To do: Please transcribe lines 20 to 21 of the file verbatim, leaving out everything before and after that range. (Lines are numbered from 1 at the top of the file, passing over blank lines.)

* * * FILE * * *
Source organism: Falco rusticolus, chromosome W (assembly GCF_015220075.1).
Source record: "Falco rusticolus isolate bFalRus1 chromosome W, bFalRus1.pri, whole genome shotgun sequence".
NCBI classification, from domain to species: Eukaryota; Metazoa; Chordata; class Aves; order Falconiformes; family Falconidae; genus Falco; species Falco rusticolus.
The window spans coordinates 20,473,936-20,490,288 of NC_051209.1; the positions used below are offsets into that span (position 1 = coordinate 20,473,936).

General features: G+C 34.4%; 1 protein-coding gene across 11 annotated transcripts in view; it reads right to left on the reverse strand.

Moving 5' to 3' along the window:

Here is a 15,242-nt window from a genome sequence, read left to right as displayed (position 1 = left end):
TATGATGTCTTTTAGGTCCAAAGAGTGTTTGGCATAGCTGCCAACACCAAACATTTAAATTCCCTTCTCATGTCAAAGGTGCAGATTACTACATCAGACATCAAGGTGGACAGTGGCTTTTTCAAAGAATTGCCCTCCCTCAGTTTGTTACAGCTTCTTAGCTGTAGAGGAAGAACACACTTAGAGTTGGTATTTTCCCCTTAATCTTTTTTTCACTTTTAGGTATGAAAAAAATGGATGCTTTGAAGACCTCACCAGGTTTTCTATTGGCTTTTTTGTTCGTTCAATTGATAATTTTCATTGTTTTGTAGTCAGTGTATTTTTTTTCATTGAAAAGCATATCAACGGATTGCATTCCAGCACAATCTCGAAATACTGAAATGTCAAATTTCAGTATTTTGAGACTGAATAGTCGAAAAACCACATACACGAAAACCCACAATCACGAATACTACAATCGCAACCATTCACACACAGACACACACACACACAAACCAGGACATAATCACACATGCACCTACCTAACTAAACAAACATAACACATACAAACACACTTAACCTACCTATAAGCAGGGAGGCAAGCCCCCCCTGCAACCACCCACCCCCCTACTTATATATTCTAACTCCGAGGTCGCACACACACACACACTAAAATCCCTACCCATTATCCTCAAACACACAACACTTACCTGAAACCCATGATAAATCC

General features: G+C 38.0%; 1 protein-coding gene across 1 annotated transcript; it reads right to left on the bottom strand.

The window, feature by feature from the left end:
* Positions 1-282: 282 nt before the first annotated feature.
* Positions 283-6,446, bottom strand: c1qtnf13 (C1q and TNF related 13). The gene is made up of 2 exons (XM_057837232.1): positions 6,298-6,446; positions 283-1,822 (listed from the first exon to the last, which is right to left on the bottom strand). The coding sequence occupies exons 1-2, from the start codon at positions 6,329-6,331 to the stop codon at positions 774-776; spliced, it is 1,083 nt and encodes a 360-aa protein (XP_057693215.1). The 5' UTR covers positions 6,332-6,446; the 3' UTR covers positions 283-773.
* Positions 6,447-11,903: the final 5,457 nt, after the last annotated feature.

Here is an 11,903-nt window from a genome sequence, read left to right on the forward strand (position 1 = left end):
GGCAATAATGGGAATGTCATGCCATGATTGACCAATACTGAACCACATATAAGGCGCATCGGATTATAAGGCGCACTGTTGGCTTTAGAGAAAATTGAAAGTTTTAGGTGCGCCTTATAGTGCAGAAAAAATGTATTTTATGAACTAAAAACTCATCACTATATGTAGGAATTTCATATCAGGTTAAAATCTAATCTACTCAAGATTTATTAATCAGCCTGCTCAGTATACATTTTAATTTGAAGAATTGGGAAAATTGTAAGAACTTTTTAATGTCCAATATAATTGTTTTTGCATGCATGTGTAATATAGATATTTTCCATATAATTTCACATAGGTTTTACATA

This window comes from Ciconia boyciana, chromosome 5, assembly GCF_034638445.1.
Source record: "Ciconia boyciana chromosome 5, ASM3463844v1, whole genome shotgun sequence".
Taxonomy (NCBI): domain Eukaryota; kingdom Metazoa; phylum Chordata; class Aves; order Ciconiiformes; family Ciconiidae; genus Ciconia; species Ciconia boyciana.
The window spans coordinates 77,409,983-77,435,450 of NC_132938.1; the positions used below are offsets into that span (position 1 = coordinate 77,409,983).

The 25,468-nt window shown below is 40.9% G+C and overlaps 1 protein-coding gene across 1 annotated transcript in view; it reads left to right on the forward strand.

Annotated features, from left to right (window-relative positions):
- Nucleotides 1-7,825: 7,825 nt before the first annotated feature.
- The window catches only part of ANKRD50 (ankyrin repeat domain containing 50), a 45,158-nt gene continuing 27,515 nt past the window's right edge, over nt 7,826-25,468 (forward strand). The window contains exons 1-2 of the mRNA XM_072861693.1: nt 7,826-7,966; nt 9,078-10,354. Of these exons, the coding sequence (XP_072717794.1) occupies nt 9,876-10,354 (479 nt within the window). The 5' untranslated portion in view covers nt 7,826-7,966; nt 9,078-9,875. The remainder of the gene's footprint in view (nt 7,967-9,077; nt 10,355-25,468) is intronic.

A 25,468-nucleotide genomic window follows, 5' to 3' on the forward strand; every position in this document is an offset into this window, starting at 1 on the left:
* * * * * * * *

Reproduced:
The 25,468-nt window shown below is 40.9% G+C and overlaps 1 protein-coding gene across 1 annotated transcript in view; it reads left to right on the forward strand.

Annotated features, from left to right (window-relative positions):